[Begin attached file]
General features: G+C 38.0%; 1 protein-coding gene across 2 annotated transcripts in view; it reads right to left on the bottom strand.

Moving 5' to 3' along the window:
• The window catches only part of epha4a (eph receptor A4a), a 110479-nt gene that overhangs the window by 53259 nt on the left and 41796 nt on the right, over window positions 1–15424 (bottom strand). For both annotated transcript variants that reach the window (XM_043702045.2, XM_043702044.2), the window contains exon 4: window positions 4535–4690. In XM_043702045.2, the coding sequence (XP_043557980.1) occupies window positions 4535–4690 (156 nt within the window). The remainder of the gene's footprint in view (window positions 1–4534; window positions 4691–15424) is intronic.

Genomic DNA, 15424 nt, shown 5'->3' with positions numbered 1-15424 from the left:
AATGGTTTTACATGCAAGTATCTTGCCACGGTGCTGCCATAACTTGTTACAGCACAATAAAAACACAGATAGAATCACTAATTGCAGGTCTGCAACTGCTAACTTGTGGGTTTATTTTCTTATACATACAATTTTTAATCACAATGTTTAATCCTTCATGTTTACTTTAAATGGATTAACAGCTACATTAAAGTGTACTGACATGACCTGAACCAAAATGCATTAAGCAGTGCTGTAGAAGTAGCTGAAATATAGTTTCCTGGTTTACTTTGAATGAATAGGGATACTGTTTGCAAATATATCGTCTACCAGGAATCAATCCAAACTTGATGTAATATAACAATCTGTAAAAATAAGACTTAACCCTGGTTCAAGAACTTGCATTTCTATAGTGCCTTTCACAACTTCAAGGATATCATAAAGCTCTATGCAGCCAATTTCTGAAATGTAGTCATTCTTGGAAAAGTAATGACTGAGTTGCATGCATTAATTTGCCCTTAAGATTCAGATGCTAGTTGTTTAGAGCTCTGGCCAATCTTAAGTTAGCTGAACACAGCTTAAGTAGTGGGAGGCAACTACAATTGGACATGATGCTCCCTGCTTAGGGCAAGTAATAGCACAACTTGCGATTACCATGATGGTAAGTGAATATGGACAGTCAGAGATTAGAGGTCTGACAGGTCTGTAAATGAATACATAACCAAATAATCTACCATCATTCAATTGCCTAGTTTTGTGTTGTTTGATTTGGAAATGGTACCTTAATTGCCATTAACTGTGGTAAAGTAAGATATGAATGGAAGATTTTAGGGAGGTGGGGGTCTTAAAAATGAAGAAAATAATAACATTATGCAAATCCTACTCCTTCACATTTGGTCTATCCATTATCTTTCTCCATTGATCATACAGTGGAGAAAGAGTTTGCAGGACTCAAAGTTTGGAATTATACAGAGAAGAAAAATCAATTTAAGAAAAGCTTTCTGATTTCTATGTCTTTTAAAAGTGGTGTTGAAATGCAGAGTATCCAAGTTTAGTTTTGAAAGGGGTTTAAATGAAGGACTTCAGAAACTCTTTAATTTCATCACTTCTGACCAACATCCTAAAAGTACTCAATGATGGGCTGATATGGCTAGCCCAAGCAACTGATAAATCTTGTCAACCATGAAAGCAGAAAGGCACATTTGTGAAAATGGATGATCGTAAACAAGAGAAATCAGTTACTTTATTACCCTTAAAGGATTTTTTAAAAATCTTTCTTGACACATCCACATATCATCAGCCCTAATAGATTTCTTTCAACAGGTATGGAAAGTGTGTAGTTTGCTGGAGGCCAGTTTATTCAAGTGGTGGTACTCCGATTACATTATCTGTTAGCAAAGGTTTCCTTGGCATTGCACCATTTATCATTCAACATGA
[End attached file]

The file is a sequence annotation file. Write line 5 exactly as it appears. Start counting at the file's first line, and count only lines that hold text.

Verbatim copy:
AATGGTTTTACATGCAAGTATCTTGCCACGGTGCTGCCATAACTTGTTACAGCACAATAAAAACACAGATAGAATCACTAATTGCAGGTCTGCAACTGCTAACTTGTGGGTTTATTTTCTTATACATACAATTTTTAATCACAATGTTTAATCCTTCATGTTTACTTTAAATGGATTAACAGCTACATTAAAGTGTACTGACATGACCTGAACCAAAATGCATTAAGCAGTGCTGTAGAAGTAGCTGAAATATAGTTTCCTGGTTTACTTTGAATGAATAGGGATACTGTTTGCAAATATATCGTCTACCAGGAATCAATCCAAACTTGATGTAATATAACAATCTGTAAAAATAAGACTTAACCCTGGTTCAAGAACTTGCATTTCTATAGTGCCTTTCACAACTTCAAGGATATCATAAAGCTCTATGCAGCCAATTTCTGAAATGTAGTCATTCTTGGAAAAGTAATGACTGAGTTGCATGCATTAATTTGCCCTTAAGATTCAGATGCTAGTTGTTTAGAGCTCTGGCCAATCTTAAGTTAGCTGAACACAGCTTAAGTAGTGGGAGGCAACTACAATTGGACATGATGCTCCCTGCTTAGGGCAAGTAATAGCACAACTTGCGATTACCATGATGGTAAGTGAATATGGACAGTCAGAGATTAGAGGTCTGACAGGTCTGTAAATGAATACATAACCAAATAATCTACCATCATTCAATTGCCTAGTTTTGTGTTGTTTGATTTGGAAATGGTACCTTAATTGCCATTAACTGTGGTAAAGTAAGATATGAATGGAAGATTTTAGGGAGGTGGGGGTCTTAAAAATGAAGAAAATAATAACATTATGCAAATCCTACTCCTTCACATTTGGTCTATCCATTATCTTTCTCCATTGATCATACAGTGGAGAAAGAGTTTGCAGGACTCAAAGTTTGGAATTATACAGAGAAGAAAAATCAATTTAAGAAAAGCTTTCTGATTTCTATGTCTTTTAAAAGTGGTGTTGAAATGCAGAGTATCCAAGTTTAGTTTTGAAAGGGGTTTAAATGAAGGACTTCAGAAACTCTTTAATTTCATCACTTCTGACCAACATCCTAAAAGTACTCAATGATGGGCTGATATGGCTAGCCCAAGCAACTGATAAATCTTGTCAACCATGAAAGCAGAAAGGCACATTTGTGAAAATGGATGATCGTAAACAAGAGAAATCAGTTACTTTATTACCCTTAAAGGATTTTTTAAAAATCTTTCTTGACACATCCACATATCATCAGCCCTAATAGATTTCTTTCAACAGGTATGGAAAGTGTGTAGTTTGCTGGAGGCCAGTTTATTCAAGTGGTGGTACTCCGATTACATTATCTGTTAGCAAAGGTTTCCTTGGCATTGCACCATTTATCATTCAACATGA